Certainly, from a narrative or simulationist standpoint, it’s not hard to imagine the maneuver, though some weapons would probably interfere (punching daggers spring to mind). But a polearm? Easy to imagine.
And from a gamist perspective, since non-punch unarmed strikes, or armor spikes, are also options, it doesn’t really add anything to allow punching, whether with a bare hand or a spiked gauntlet.
The only real argument against it that I can find is that unarmed strikes are specifically unarmed. Arguably, if you are armed with some weapon, you cannot use one. Except we know that isn’t true, since you can still kick. And spiked gauntlets aren’t unarmed anyway, despite the similarity (and unlike regular gauntlets, which reference unarmed strikes, spiked gauntlets are written as entirely separate).
So yeah, given the lack of a rule saying you can’t, and the lack of compelling narrative, simulationist, or gamist reasons to prevent you, it certainly seems to me like you could.
I would allow both letting go of the polearm to punch, and punching with the polearm in hand. I would allow both cases to happen without requiring extra investment or enforcing additional penalties. Either maneuver is equivalent to attacking with armor spikes or a (non-punch) unarmed strike anyway, so there is no particular reason why this approach should be worse, to my mind.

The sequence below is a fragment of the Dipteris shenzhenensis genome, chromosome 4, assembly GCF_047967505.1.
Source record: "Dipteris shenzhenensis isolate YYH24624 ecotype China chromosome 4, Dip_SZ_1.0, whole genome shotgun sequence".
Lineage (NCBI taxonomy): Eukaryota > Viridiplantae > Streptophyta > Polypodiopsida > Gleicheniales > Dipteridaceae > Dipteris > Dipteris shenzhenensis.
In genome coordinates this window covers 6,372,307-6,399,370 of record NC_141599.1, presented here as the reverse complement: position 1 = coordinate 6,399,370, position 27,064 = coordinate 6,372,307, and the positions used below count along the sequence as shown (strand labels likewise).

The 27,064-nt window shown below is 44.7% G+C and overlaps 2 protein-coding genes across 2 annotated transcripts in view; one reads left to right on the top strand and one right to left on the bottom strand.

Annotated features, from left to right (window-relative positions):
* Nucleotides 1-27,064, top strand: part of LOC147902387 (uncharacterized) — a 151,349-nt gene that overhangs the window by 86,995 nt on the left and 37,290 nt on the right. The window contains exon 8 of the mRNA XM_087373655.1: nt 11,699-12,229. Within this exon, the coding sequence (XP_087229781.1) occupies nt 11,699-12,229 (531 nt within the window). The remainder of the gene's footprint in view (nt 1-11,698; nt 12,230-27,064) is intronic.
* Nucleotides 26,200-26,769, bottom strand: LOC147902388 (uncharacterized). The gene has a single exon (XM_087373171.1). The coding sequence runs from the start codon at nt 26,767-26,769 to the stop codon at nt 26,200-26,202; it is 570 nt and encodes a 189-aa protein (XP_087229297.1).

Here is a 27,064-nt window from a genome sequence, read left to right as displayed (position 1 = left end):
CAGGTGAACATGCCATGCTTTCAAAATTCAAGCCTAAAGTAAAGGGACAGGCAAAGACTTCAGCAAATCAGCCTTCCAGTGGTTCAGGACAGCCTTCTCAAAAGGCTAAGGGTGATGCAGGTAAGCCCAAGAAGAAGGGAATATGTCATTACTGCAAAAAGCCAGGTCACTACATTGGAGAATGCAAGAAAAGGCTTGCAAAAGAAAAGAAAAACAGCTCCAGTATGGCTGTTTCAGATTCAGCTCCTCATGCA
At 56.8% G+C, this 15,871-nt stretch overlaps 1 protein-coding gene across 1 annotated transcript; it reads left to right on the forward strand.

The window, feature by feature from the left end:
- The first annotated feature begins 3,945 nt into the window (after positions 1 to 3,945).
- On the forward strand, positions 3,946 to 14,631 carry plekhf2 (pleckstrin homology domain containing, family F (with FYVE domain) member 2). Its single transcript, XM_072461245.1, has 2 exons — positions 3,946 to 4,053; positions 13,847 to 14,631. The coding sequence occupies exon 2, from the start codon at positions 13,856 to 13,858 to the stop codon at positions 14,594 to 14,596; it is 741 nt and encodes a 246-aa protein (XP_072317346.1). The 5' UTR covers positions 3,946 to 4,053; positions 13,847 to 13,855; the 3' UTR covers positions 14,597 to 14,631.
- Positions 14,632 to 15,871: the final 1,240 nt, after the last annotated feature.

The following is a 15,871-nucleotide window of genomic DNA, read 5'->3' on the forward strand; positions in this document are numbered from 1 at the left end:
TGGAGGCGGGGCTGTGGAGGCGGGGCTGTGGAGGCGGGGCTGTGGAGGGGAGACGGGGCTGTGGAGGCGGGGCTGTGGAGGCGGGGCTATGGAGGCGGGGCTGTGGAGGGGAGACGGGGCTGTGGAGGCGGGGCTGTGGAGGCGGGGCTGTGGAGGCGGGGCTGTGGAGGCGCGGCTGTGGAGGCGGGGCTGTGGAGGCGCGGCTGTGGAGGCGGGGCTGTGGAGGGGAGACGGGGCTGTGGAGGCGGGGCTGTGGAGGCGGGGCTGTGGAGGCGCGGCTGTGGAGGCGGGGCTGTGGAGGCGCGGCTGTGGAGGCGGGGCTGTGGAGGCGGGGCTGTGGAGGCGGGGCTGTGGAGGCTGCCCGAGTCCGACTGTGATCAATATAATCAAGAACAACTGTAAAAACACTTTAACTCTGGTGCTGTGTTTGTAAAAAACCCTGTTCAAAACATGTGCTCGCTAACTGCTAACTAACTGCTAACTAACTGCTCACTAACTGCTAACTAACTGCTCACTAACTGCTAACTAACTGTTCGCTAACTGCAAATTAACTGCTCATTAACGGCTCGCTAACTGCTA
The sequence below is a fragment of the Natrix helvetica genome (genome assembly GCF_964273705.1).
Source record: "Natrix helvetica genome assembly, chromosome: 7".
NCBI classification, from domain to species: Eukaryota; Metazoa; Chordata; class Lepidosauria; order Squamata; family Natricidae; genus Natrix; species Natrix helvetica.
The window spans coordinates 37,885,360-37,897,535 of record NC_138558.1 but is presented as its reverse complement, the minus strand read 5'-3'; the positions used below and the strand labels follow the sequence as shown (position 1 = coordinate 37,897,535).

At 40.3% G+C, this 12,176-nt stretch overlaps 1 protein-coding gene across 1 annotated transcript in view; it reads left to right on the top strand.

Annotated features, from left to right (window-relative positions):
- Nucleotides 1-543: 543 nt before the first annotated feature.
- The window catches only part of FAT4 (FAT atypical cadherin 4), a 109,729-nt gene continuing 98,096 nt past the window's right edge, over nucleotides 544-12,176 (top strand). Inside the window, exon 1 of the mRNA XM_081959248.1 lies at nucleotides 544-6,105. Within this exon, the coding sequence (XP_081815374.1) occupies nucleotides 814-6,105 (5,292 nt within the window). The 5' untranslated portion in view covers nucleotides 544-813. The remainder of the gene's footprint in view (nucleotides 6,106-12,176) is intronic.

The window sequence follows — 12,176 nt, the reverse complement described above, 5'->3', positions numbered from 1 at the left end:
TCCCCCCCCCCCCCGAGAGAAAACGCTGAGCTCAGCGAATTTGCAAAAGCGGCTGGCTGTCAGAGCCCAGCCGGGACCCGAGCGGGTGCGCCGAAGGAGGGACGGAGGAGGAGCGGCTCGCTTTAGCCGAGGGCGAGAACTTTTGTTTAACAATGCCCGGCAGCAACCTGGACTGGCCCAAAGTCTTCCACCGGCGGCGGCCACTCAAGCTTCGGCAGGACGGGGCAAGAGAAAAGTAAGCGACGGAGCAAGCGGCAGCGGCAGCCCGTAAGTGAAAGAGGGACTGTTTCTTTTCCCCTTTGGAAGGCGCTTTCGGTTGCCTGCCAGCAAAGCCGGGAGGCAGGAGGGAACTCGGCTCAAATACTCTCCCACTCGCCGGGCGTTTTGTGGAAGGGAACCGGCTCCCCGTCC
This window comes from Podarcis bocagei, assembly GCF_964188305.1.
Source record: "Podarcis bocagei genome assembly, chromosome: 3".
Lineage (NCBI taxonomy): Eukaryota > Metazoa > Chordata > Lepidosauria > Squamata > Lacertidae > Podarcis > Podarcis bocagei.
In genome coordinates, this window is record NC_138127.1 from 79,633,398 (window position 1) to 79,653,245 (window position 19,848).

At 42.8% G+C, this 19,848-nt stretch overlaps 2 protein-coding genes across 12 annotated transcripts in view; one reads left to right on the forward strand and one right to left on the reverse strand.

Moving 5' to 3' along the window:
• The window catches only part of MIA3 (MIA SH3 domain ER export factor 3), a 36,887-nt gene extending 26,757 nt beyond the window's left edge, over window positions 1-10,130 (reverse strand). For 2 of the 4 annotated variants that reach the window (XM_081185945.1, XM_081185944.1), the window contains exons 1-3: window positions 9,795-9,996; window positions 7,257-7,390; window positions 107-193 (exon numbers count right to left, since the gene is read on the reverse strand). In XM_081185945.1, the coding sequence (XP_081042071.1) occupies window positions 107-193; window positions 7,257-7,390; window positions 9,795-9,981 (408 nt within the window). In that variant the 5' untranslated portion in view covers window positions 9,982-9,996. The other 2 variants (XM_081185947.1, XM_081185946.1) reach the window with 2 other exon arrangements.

I might object to punching with certain weapons in hand. For instance, a punching dagger stabs someone when you punch them: it’s hard to imagine an effective way to punch someone without stabbing them while you have a punch dagger on hand. Maybe an overhand smash, hitting with the bottom of your fist while the blade sticks out to the side, but that might be awkward. “Might be awkward” sounds like a reasonable place to put in a small attack penalty; probably just −1 though, since you can see how it would be done and it doesn’t really take fantastic skills to make it happen.
But punching with a polearm, or punching with a polearm in the other hand, doesn’t really seem awkward at all. Those I would just let happen.
Can a Spiked Gauntlet worn by a polearm-wielding Fighter allow him to do attacks of opportunity with it?
At least one designer assumes, YES
According to the Rules Compendium, pp 5
For example, the rules don’t come out and say that a Medium creature threatens all squares within 10 feet while wielding a reach weapon and wearing spiked gauntlets. However, it’s appropriate to assume the creature does just that.
However, that's from the introduction, under Rules Basics->Adjudication, under a discussion on how
No set of rules can cover every possible circumstance
And it's qualified as an assumption that's obvious to the designer and author but clearly not to everyone or this question would not have been asked.
Without any other rules source, I would suggest, It's up to your DM
Let us assume polarm means 2-handed weapon with reach. There are other polearms but they aren't germane.